She who can can, can.

img_3098

After months of talking about it, my very Martha Stewart-esque friend finally passed her canning wisdom on to myself. I know, it’s hard to believe that someone can out-Martha me, but…it’s not hard, people.

I remember watching my mom and her friends do canning when I was little. It seemed to take forever, but I loved all the applesauce, peaches and preserves that resulted. I loved the smell of molten fruit and burning my fingers on drips of jam that fell on the stove. Of course, mom grew up on a farm in the South, so these preserving techniques were natural to her. For me, they just seemed scary, time-consuming and full of cookware that I don’t own.

That’s where my resourceful friend came in. She has all the canning equipment, complete with jars, and offered to teach me the craft. And with nary a recipe in sight…

I arrived around 9 a.m. and 50 pounds of apples were bobbing in her sink.

img_3079

I drank my first two cups of coffee while she got the apple peeler ready. You know, those things that take the peel off in a nice long ribbon. Her two little boys had fun with those.

img_3083

She worked the machinery and I chopped.

img_3081

After a couple hours of skinning, coring and chopping, we had all 50 pounds of apples in a giant aluminum pot with a little water and lemon juice. Here they are starting to break down and oxidize..

img_3084

We stirred, the apples simmered. We stirred some more, the apples simmered some more.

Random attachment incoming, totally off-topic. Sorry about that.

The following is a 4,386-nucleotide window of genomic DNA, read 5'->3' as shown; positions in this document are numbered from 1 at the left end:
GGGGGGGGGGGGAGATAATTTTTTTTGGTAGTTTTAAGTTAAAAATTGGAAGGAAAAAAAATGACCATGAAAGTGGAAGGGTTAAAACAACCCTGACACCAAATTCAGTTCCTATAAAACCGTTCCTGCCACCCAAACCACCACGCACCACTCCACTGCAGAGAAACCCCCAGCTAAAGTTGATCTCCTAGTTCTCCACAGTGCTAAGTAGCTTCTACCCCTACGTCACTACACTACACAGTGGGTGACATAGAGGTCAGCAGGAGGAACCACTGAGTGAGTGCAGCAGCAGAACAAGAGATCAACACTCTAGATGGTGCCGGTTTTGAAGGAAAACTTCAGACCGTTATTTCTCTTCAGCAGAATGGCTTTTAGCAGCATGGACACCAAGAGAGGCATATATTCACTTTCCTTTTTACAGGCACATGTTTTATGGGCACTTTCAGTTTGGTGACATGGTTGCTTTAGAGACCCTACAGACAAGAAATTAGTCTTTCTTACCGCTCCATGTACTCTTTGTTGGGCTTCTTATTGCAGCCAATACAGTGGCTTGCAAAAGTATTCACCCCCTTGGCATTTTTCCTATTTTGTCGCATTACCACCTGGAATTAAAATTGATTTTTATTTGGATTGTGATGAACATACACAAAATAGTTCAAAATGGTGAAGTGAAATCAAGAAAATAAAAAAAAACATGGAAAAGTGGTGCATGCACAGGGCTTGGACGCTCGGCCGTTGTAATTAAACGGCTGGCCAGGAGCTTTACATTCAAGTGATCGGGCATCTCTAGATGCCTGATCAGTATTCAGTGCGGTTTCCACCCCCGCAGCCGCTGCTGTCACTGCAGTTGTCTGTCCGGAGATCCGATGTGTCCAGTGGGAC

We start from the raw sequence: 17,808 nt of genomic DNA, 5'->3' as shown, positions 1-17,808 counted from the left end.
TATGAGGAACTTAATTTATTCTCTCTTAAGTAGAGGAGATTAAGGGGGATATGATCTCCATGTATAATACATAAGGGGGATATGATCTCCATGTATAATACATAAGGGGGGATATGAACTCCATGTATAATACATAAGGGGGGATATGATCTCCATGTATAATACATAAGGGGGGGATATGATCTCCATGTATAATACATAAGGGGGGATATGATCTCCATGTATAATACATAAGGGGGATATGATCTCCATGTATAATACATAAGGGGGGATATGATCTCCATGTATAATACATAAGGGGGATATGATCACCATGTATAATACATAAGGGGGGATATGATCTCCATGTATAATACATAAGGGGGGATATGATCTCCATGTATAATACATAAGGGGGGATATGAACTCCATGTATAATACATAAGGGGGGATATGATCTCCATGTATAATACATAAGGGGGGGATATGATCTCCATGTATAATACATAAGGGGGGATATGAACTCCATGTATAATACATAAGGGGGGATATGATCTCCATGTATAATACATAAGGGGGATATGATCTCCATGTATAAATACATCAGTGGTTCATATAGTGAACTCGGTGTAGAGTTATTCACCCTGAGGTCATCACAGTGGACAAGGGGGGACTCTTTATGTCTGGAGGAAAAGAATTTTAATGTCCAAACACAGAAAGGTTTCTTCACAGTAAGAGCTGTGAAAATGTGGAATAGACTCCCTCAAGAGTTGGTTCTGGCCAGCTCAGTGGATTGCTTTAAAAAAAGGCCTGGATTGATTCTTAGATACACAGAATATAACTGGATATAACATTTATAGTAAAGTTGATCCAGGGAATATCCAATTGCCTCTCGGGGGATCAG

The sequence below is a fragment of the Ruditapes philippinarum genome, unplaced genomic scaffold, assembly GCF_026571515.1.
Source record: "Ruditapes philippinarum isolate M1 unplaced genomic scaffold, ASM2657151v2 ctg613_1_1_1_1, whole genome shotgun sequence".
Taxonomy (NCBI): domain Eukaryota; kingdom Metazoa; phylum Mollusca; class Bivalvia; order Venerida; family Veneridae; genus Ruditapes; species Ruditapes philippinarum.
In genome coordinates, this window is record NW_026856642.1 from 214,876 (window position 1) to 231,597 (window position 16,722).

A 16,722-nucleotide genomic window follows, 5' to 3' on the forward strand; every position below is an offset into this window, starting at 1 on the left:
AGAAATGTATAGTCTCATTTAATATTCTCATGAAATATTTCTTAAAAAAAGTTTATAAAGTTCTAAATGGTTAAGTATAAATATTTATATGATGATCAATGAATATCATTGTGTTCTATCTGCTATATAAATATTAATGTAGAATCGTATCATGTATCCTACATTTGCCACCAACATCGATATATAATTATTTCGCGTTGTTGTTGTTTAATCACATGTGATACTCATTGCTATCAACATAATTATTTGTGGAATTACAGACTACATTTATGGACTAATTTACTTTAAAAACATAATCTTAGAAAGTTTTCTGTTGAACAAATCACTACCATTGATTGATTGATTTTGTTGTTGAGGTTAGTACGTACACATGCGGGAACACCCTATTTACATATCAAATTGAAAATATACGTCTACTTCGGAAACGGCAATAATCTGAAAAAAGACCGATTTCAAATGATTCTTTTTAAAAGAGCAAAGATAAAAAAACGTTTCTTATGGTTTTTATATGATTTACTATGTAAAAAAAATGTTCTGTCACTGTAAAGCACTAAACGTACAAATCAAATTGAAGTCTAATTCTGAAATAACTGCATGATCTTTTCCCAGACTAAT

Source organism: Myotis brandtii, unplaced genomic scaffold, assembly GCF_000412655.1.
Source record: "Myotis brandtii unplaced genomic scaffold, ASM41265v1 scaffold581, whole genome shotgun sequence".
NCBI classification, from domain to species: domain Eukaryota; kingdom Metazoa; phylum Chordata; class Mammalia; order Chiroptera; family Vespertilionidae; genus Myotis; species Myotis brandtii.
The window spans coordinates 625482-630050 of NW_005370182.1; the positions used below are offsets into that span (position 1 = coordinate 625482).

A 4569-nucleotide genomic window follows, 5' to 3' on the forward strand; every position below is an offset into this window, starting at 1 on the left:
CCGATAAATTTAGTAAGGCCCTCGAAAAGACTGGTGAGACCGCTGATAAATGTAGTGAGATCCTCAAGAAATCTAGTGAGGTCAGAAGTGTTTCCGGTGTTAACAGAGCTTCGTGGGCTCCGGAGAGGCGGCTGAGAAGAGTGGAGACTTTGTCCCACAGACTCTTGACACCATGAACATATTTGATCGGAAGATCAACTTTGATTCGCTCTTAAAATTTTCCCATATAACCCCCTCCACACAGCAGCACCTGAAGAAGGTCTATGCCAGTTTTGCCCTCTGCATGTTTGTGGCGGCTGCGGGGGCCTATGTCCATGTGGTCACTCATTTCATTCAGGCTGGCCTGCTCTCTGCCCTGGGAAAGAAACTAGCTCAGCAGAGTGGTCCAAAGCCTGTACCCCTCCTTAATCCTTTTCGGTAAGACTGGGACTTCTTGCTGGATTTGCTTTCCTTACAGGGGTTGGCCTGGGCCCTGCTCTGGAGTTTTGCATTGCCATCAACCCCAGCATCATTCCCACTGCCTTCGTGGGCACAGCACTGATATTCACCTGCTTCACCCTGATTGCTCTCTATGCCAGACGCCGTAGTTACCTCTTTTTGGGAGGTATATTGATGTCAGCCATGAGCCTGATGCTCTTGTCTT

img_3094

We added a bunch of cinnamon and freshly grated nutmeg. Once the apples were mushy with some larger chunks, it was time to can! I learned that sanitation is the No.1 concern with canning, and if you aren’t careful, the applesauce will be moldy and rotten. So she washed the mason jars in scalding water and then boiled them in another huge pot. This took so many pots!

img_3096

Then we boiled the lids, filled the steaming jars with apples, placed the lids on and then put the jars back in the boiling water to seal. Twenty minutes later, we took them out and let them rest while the lids sucked shut.

img_3100

Five hours after we begun, we had about 20 large jars of home-made applesauce that is delicious. It would be great warm, over vanilla ice cream or chilled out of the fridge for a nice snack.

I have to say, the whole experience was very rewarding. Even though it took a good chunk of time, it felt good to chop all those apples and to have the fragrance of apples and spices bubbling around me. I can’t wait to learn how to can peaches and freezer jam next – I’m on a roll!

Advertisements

4 responses to “She who can can, can.

  1. I think my canning skills are more akin to Ma Ingalls than Martha Stewart, but thanks for the compliment. Doesn’t it feel satisfying to have jars of homemade goodness lined up in the pantry? I had some this morning smeared on toast – yumm!

  2. Ooooh~ Please think to invite me next time. Sure I’m a stranger, but I have nobody to can with!!!! 🙂

  3. Jules – when you start making your own ketchup (catsup?), I will start calling you Ma Ingalls.

    Meadowlark – Yeah! Blogger canning party! It’s so much easier when you know someone with all the equipment.

  4. I loved this post and the pictures. I remember my mom and aunt canning and making jam when I was little. It was such a social event. I hope I can talk my mom into canning tomatoes and sauce this summer.

Leave a Reply

Fill in your details below or click an icon to log in:

WordPress.com Logo

You are commenting using your WordPress.com account. Log Out / Change )

Twitter picture

You are commenting using your Twitter account. Log Out / Change )

Facebook photo

You are commenting using your Facebook account. Log Out / Change )

Google+ photo

You are commenting using your Google+ account. Log Out / Change )

Connecting to %s